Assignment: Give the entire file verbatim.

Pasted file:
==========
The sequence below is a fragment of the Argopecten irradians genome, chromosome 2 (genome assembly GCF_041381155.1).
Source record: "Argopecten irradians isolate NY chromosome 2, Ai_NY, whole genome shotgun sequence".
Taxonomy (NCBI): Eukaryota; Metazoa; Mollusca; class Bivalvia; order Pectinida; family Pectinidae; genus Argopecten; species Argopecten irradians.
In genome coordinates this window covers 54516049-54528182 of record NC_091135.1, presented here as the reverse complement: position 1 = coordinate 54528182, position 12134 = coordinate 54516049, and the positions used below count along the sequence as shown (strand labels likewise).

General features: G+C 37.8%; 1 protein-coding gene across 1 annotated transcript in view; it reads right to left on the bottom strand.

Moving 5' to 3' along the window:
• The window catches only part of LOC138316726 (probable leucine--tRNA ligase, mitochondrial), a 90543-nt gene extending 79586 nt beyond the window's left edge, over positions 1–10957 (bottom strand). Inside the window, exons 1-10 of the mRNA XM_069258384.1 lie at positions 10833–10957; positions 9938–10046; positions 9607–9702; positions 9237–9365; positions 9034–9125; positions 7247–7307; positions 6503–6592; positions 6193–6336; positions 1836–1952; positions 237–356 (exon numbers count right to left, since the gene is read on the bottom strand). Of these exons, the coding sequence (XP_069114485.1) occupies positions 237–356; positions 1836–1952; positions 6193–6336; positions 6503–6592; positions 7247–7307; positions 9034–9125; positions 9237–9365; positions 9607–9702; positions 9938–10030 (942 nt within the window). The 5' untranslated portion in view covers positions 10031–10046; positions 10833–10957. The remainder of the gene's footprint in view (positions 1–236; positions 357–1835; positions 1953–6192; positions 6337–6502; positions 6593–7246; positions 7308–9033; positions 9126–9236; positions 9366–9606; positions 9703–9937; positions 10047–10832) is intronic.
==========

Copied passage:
The sequence below is a fragment of the Argopecten irradians genome, chromosome 2 (genome assembly GCF_041381155.1).
Source record: "Argopecten irradians isolate NY chromosome 2, Ai_NY, whole genome shotgun sequence".
Taxonomy (NCBI): Eukaryota; Metazoa; Mollusca; class Bivalvia; order Pectinida; family Pectinidae; genus Argopecten; species Argopecten irradians.
In genome coordinates this window covers 54516049-54528182 of record NC_091135.1, presented here as the reverse complement: position 1 = coordinate 54528182, position 12134 = coordinate 54516049, and the positions used below count along the sequence as shown (strand labels likewise).

General features: G+C 37.8%; 1 protein-coding gene across 1 annotated transcript in view; it reads right to left on the bottom strand.

Moving 5' to 3' along the window:
• The window catches only part of LOC138316726 (probable leucine--tRNA ligase, mitochondrial), a 90543-nt gene extending 79586 nt beyond the window's left edge, over positions 1–10957 (bottom strand). Inside the window, exons 1-10 of the mRNA XM_069258384.1 lie at positions 10833–10957; positions 9938–10046; positions 9607–9702; positions 9237–9365; positions 9034–9125; positions 7247–7307; positions 6503–6592; positions 6193–6336; positions 1836–1952; positions 237–356 (exon numbers count right to left, since the gene is read on the bottom strand). Of these exons, the coding sequence (XP_069114485.1) occupies positions 237–356; positions 1836–1952; positions 6193–6336; positions 6503–6592; positions 7247–7307; positions 9034–9125; positions 9237–9365; positions 9607–9702; positions 9938–10030 (942 nt within the window). The 5' untranslated portion in view covers positions 10031–10046; positions 10833–10957. The remainder of the gene's footprint in view (positions 1–236; positions 357–1835; positions 1953–6192; positions 6337–6502; positions 6593–7246; positions 7308–9033; positions 9126–9236; positions 9366–9606; positions 9703–9937; positions 10047–10832) is intronic.